Since its initial reports in 1960s [18], maca has been the focus of recent attention mainly due to several studies on its nutraceutical properties [19]. However, no investigations were performed in order to understand the different strategies of maca plants to tolerate harsh environments, such as strong UV-B irradiance. To the best of our knowledge, this is the first study that reports the physiological responses of maca plants to counteract and recover to repeated acute UV-B irradiation. It should be mentioned that in this study, we performed the experiments under controlled conditions to exclude other additional stresses that are common in the natural environment where this species is cultivated. In addition, the unbalanced visible radiation/UV-B is an experimental strategy commonly used (i.e. [11, 35, 39]) to magnify the effect of a single stress in plants, which can be useful for elucidation of response mechanisms.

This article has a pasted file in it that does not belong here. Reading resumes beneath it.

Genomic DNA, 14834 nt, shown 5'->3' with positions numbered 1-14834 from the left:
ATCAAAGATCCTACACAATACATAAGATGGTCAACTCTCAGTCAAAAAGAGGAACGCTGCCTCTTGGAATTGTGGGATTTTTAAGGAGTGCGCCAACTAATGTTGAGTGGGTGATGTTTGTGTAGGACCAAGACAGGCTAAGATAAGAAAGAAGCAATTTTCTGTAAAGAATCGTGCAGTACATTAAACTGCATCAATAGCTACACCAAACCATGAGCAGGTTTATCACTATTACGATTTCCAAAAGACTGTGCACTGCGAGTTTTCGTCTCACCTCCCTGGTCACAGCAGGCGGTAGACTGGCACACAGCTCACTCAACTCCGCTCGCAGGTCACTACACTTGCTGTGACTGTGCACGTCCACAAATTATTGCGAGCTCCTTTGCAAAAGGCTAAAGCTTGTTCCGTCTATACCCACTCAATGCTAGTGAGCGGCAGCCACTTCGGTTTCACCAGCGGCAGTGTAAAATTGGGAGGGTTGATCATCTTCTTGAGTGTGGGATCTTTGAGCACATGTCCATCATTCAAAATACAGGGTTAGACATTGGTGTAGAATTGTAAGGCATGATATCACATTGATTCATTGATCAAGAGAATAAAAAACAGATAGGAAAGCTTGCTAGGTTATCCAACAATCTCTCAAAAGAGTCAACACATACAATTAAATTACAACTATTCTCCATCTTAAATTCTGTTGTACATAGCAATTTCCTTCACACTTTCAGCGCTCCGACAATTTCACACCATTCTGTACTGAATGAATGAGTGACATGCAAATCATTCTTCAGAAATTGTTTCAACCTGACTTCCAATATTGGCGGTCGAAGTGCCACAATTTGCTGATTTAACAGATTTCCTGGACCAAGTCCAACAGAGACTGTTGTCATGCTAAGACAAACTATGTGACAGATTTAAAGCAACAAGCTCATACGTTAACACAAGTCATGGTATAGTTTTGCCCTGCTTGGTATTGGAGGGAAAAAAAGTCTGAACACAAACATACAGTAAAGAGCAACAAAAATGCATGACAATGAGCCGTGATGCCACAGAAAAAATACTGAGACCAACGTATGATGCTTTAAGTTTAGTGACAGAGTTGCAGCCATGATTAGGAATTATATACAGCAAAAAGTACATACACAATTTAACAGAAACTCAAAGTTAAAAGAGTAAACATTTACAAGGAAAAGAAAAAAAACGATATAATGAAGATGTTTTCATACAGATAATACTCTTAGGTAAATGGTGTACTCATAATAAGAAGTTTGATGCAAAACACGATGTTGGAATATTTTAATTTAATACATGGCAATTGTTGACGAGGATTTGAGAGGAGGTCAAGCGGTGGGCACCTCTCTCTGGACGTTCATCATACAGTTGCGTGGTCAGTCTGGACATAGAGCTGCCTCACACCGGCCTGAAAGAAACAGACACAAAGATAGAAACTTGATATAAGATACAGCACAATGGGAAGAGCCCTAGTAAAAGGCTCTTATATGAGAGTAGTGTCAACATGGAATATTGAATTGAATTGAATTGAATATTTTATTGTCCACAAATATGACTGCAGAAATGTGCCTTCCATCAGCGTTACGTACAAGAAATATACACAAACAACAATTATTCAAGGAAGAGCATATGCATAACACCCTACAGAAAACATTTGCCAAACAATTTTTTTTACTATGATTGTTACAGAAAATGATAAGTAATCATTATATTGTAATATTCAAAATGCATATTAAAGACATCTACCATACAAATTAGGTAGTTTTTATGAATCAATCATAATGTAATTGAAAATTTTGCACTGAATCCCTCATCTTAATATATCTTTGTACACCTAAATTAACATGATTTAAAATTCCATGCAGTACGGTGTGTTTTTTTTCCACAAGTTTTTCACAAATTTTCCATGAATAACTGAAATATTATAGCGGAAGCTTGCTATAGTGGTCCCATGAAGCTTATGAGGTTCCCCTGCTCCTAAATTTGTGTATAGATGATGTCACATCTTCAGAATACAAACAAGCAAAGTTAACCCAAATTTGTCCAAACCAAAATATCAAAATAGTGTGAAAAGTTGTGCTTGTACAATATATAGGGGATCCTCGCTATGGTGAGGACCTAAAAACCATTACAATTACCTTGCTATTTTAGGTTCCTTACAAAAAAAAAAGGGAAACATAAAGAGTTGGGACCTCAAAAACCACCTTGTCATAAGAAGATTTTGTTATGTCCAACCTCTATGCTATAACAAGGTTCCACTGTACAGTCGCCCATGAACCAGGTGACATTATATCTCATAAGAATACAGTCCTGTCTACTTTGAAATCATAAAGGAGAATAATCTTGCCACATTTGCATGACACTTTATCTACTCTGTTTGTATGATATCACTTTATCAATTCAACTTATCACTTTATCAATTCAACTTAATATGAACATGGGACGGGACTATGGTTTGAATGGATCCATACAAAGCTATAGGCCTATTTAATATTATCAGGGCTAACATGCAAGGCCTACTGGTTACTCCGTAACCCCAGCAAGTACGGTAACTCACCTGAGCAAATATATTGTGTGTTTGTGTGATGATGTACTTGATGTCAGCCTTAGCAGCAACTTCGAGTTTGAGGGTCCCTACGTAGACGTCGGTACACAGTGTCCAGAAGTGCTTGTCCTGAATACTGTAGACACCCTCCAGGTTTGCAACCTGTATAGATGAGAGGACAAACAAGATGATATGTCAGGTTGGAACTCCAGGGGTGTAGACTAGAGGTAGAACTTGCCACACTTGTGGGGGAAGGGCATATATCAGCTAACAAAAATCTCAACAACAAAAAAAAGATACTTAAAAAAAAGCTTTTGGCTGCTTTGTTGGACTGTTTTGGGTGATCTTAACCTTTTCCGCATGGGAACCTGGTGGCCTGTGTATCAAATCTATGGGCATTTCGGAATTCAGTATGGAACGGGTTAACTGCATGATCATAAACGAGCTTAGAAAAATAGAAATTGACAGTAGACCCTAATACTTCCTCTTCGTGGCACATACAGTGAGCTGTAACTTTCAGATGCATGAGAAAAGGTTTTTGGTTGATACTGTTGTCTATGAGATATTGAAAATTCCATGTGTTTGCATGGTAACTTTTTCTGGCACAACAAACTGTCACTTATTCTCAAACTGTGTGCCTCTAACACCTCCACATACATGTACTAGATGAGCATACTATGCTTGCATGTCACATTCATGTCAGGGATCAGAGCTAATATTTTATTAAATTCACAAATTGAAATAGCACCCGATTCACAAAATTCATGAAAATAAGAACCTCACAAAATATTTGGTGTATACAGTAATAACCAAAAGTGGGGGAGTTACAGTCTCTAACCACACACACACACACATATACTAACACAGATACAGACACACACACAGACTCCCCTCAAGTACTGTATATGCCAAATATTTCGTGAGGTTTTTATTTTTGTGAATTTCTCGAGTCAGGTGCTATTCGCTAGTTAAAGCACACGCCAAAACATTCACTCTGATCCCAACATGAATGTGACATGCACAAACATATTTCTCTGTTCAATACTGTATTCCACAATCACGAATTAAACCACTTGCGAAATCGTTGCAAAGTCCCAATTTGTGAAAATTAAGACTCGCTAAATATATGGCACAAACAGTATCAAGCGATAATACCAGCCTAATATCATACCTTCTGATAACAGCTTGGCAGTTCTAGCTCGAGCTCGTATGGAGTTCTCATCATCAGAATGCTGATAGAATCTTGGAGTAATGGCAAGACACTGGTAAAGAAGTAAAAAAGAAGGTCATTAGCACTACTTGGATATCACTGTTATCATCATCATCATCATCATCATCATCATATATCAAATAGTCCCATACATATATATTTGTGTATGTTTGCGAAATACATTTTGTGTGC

Our results showed that repeated acute UV-B exposures reduced plant biomass (Fig. 1) due to a gradual induction of leaf senescence, reduction of young leaves expansion and root growth inhibition (Additional file 1: Figure S1). Leaf senescence phenotype might be related to ROS-triggered programmed cell death (PCD) in well-expanded and UV-B-exposed leaves (Additional file 2: Figure S2). In fact, ROS have been suggested as key inducers of developmental and/or environmental PCD [23]. Moreover, a recent review pointed that higher natural and laboratory-applied UV-B doses can induce ROS production, damage to cell membranes, proteins and DNA through UV-B non-specific signaling pathways [2]. Thus, this ultimate PCD in response to repeated UV-B irradiation might be associated with the massive accumulation of ROS (Additional file 2: Figure S2). Increasing UV-B exposition inhibited young maca leaves expansion without visible stress symptoms, but with a marked induction of serrated leaves formation. It has been demonstrated the sensitivity of leaf shape to environmental conditions involving several molecular pathways [1]. For instance, UV-B can induce changes on plant morphology via specific signaling and/or generic-mediated pathways [28]. Interestingly, a recent genome study of maca grown at 4200 m of altitude in Yunnan (China) identified several genes involved in leaf morphogenesis and UV-B stress response [40]. However, the effectiveness of maca serrated leaf in conferring protection against UV radiation requires further investigation. Our results also showed that prolonged UV-B exposure reduced ΦPSII and Fv/Fm values (Fig. 4), indicating an inhibition of the photochemistry activity due to detrimental effects on the functioning of PSII. Moreover, a reduction in photosynthetic CO2 uptake was observed without significant changes in stomatal conductance and increased intercellular CO2 concentration (Fig. 5), suggesting that the decline in photosynthesis may be due to non-stomatal factors associated with acute UV-B-induced ROS deleterious effects on chlorophylls, PSII components and Rubisco activity, which are also indicators of senescence observed in the well-expanded leaves [15, 32]. Consequently, low photosynthetic carbon fixation affects the balance between carbon assimilation, storage and growth in plants [31], a phenomenon observed in maca under prolonged acute UV-B irradiation (Fig. 15). Thus, the reduction of underground biomass could be attributed to the trade-off between carbon allocation to plant growth and plant protection in response to UV-B irradiation. However, we do not discard the possibility that maca root growth inhibition may be induced by UV-B increased antioxidants, such as flavonoids, which can modulate phytohormones affecting root development [20]. Interestingly, a transient increase of dark respiration was observed with UV-B exposition from 1 to 10 days of treatment (Fig. 6), which may be related to a higher energy demand to counteract UV-B damages and to allow carbon conversion to secondary compounds associated with UV-B-absorbing compounds [41].